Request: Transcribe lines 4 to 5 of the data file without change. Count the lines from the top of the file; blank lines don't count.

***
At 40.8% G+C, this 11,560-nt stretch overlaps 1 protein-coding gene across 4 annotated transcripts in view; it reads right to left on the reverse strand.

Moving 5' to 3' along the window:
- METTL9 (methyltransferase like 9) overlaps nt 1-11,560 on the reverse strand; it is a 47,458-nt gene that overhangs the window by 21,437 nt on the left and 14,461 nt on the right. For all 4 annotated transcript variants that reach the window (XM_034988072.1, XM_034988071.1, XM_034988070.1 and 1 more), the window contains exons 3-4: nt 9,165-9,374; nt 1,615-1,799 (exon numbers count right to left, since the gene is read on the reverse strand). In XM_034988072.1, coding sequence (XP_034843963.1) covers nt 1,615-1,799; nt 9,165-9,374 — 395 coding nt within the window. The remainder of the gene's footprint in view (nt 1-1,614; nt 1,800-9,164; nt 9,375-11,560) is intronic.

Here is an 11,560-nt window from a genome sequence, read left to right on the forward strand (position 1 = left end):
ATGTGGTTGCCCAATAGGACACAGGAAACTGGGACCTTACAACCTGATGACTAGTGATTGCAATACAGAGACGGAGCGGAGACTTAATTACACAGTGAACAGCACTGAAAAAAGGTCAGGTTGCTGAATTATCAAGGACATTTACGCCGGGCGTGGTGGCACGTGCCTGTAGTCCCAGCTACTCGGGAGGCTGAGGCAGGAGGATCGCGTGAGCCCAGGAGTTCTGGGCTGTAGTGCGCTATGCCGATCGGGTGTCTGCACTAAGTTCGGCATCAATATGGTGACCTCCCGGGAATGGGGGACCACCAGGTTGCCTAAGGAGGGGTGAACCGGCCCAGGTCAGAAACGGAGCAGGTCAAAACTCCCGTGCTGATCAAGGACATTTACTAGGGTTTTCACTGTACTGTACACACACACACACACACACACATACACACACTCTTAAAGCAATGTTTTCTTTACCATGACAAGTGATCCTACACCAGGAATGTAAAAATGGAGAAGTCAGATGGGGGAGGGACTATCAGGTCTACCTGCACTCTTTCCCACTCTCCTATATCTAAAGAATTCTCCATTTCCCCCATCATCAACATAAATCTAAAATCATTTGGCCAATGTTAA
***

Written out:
Here is an 11,560-nt window from a genome sequence, read left to right on the forward strand (position 1 = left end):
ATGTGGTTGCCCAATAGGACACAGGAAACTGGGACCTTACAACCTGATGACTAGTGATTGCAATACAGAGACGGAGCGGAGACTTAATTACACAGTGAACAGCACTGAAAAAAGGTCAGGTTGCTGAATTATCAAGGACATTTACGCCGGGCGTGGTGGCACGTGCCTGTAGTCCCAGCTACTCGGGAGGCTGAGGCAGGAGGATCGCGTGAGCCCAGGAGTTCTGGGCTGTAGTGCGCTATGCCGATCGGGTGTCTGCACTAAGTTCGGCATCAATATGGTGACCTCCCGGGAATGGGGGACCACCAGGTTGCCTAAGGAGGGGTGAACCGGCCCAGGTCAGAAACGGAGCAGGTCAAAACTCCCGTGCTGATCAAGGACATTTACTAGGGTTTTCACTGTACTGTACACACACACACACACACACACATACACACACTCTTAAAGCAATGTTTTCTTTACCATGACAAGTGATCCTACACCAGGAATGTAAAAATGGAGAAGTCAGATGGGGGAGGGACTATCAGGTCTACCTGCACTCTTTCCCACTCTCCTATATCTAAAGAATTCTCCATTTCCCCCATCATCAACATAAATCTAAAATCATTTGGCCAATGTTAA